World Food Safety: Everyone Has a Right to Safe, Healthy Food

The June 7 celebration is all about the shared role between governments, producers and consumers.
June 3, 2021

Since 2018 when the United Nations General Assembly declared June 7 World Food Safety Day (WFSD), the goal of the annual event has been to show that production and consumption of safe food benefits not only people, but the economy and the planet.

The World Health Organization (WHO) teamed up with Food and Agriculture Association of the United Nations (FAO) to launch World Food Safety Day, which aims to prevent, detect and manage food-borne risks.

This year’s theme, “Safe food today for a healthy tomorrow,” emphasizes that we can meet the needs of the future by acknowledging the connections between the health of people, plants, animals, ecosystems and the economy.

Food-borne illness: a global problem

According to Health Canada, roughly 4 million people are affected by food-borne illness each year. Around the world, the WHO estimates that 420,000 people die and 600 million suffer from food-borne illness.

Food-borne diseases are a global problem affecting people of all ages and backgrounds, most notably those under the age of five and individuals living in low-income countries. With that in mind, last year the World Health Assembly adopted a decision to further strengthen food safety efforts to reduce the impact of food-borne diseases.

“Safe, healthy and nutritious food is everyone’s right,” says Dr. Francesco Branca, Director of the Department of Nutrition and Food Safety with the World Health Organization. “Our latest data show that 600 million people around the world still get sick every year from eating contaminated food.”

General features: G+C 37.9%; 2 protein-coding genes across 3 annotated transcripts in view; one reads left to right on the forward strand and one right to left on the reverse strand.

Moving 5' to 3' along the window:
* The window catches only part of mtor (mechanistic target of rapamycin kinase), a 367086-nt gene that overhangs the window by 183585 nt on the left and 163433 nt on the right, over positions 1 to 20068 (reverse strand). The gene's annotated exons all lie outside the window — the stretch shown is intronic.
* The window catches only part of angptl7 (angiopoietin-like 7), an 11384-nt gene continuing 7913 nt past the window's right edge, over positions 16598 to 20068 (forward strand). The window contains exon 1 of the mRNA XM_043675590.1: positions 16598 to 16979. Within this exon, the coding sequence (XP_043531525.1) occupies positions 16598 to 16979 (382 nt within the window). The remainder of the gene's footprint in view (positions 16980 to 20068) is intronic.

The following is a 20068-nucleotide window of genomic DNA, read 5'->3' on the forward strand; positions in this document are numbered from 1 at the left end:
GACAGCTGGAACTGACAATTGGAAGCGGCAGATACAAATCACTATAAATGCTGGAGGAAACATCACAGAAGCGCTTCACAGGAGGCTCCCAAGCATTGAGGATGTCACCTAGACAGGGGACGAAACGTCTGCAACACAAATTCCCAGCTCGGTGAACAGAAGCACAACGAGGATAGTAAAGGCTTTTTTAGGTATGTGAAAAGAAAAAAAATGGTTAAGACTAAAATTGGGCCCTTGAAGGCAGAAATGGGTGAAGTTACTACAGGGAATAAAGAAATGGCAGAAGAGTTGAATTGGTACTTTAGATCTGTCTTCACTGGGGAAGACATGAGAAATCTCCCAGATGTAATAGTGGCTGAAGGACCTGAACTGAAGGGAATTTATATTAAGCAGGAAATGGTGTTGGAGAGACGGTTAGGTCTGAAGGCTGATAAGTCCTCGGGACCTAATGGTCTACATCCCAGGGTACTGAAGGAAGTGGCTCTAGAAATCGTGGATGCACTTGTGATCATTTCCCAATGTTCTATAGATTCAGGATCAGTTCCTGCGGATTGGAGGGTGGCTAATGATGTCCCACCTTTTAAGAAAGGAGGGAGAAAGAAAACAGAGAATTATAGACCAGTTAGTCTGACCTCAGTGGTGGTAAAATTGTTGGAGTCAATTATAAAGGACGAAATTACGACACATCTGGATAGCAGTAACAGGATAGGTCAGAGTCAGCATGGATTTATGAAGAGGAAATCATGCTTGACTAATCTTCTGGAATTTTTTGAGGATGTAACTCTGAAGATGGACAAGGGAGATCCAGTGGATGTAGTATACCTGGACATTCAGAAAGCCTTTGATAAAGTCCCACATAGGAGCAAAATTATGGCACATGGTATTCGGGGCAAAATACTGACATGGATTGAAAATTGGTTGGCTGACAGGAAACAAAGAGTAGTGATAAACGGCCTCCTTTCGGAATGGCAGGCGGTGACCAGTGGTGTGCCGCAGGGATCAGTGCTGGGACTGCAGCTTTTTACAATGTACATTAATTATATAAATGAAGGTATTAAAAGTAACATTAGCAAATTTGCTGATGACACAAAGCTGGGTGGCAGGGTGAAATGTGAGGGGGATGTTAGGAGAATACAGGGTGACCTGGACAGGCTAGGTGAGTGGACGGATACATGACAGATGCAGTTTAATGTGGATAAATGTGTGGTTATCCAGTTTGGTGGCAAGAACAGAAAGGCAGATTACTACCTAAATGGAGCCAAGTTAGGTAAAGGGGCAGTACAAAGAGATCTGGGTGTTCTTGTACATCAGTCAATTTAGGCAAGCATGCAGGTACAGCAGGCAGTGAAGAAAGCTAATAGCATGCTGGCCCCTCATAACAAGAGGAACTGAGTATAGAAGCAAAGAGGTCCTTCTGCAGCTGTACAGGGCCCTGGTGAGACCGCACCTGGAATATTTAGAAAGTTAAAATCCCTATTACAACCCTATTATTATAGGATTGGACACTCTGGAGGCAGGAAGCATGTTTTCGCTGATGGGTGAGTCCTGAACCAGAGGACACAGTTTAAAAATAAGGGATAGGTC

Act today, protect tomorrow

The good news, says Dr. Branca, is that most food-borne disease is preventable. You can take concrete actions to keep foods safe. Whether you are a farmer, a business owner, a chef or a consumer, you have an important role to play in preventing food-borne illness and safeguarding the future.

Here’s how:

  1. Ensure it’s safe: The government must ensure food is not only nutritious, but safe for everyone.
  2. Grow it safe: Safe food starts with good agriculture and production practices.
  3. Keep it safe: Business operators need to ensure all food handling is conducted in a safe manner.
  4. Know what’s safe: Education is key — consumers must learn what food is safe and healthy.
  5. Team up for food safety: Collaboration means we all share in the efforts to make safe, healthy food a priority.

About the Canadian Institute of Food Safety

Food-borne illness is an easily preventable problem. By providing the proper training on safe food handling practices, the Canadian Institute of Food Safety (CIFS) helps both businesses and consumers reduce the consequences of food-borne illness.

The mission of CIFS is to reduce food-borne illness in Canada through education, promotion and advocacy for better food safety. We firmly believe that food safety education is the key to achieving this goal.